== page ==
10 July 2018

Kenya: Poverty Forces Children Into Prostitution in Watamu

Photo: Daily Nation
Grace Odembo (right), a human rights activist, talks about protecting children against sexual exploitation.

Beneath the beautiful sandy beaches and hotels that line the Indian Ocean coastline in Kilifi lie cases of child exploitation that have gone unreported for years.

Scenes of young boys and girls aged between 12 and 17 years working as curio sellers and 'beach tour guides' in Watamu, criss-crossing the beach to compete for tourists, capture one's attention.

One of the girls, aged 13, keeps approaching various tourists along the beach, trying to sell cowrie shells and necklaces with the hope of getting money to feed her family. In a day, she earns between Sh100 and Sh2,500.

She then notices two Italian tourists alighting from a boat and rushes to them.

By the looks of it, closing a sale takes a lot of convincing. After laughter and handshakes, one of the Italians dips his hand into his pocket and hands the girl a Euro note that leaves her in joy.

Later, I walk to where the girl has displayed her wares.

"Some tourists do not see value in such items and it forces me into a long conversation to convince them to buy. I then take the money home where I live with my parents and siblings," she tells Nation.


For others, making money is a different story. At Malindi Marine Park, three girls, aged 16 to 19, sit in a group as they smoke cigarettes.

They say they usually tour various beaches in Malindi, Watamu, Kilifi and Mtwapa to hunt for European "soul mates".

"We do that with the hope of finding rich foreign tourists to finance our college education. However, most of the tourists we come across do not meet our expectation despite having done this for the last two years," said one of them.

Another adds: "I once felt embarrassed after one of the tourists gave me only Sh1,000 after spending a night with him in a cottage in Watamu, where he pays about Sh16,000 to Sh25,000 a night."

She says she remains hopeful that one day lady luck will smile on her and she finds an Italian or British soul mate who will marry her, so that her family can get out of poverty.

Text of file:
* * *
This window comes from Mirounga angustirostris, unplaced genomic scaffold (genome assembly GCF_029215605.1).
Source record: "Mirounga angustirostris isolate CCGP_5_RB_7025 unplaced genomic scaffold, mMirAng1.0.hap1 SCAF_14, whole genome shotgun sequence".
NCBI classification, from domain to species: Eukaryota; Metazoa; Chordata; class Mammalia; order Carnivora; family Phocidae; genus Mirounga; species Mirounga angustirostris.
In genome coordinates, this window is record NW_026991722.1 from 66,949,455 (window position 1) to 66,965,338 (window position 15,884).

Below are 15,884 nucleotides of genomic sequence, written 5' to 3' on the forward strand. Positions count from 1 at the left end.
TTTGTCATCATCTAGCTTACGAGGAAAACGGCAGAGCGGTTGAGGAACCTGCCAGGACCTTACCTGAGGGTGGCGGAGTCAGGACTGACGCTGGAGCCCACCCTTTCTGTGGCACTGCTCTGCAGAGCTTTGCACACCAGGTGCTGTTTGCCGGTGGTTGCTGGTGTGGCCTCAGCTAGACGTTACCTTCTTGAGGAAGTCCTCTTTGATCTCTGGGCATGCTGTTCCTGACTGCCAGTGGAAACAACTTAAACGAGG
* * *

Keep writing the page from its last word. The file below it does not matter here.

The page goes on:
"The job needs a lot of courage since some tourists are too shy to approach an African lady to ask for sex, forcing us to make the first move," said another in the group, adding that "but we do not have problems with tourists who are our customers".

Another girl aged, who is barely 18 years, sells foodstuff in Watamu and says she is forced to have sex with both local and foreign tourists visiting the beach for money due to poverty.

"My friends introduced me to the practice and my first experience was disgusting. I later met a foreign tourist and he paid 20 Euros (Sh2,300) after sex in a hotel which motivated me to continue with this practice," said the girl.

Ms Helda Esliy, a gender based violence activist, says cases of teenage pregnancies and early marriages among children aged between 14 and 17 are rampant in the county.

"The most affected constituency is Magarini, where we recently rescued an orphaned girl aged 14 married to a 17-year-old boy," she says, adding that "they were both counselled and went back to school".


According to her, some parents say they send their children to sell to tourists because they cannot afford school. "Some parents claim they realised their children have been defiled after days, but when they used to go home with a lot of money and new clothes they did not question the source," she adds.

But Kenya Association of Hotelkeepers and Caterers Coast executive officer Sam Ikwaye says member hotels have signed a code of conduct to protect children against sexual exploitation and labour.

"Strict measures are usually taken against hotels going against the code of conduct," he says, adding that "but we are unable to control some hotels and villas which have not registered with us."

Mr Rashid Mohamed, a beach operator at Malindi Marine Park, says most Italian tourists are elderly people.

"Most of them are rich retirees who have come to vacation here, but sometimes they fall victim to local women who defraud them of their funds and properties in the name of love," he says.


However, Mr Mohamed says he has also witnessed tourists preying on underage girls who sell samosas, cashew nuts and cowrie shells along the beach.

"They usually tend to be nice to the children and later invite them to their villas and that is where the life of the girl changes," he says.

Mr John Kipsiwa, the assistant county commissioner, says most cases of sex tourism involving children usually remain allegations since they go unreported.

"I usually hear these allegations about children being lured into sex by tourists in forums, but nobody has been coming forth to report them," he tells the Nation, adding "I urge parents to speak up and assist the government to stop these vice."

County Tourism minister Nahida Athman is, however, optimistic that training the beach operators will improve tourism, create employment and eradicate child labour and sex tourism.

Mr Martin Kazungu, a tour guide, says there is an upsurge of children in Malindi who beg for food and money from tourists.


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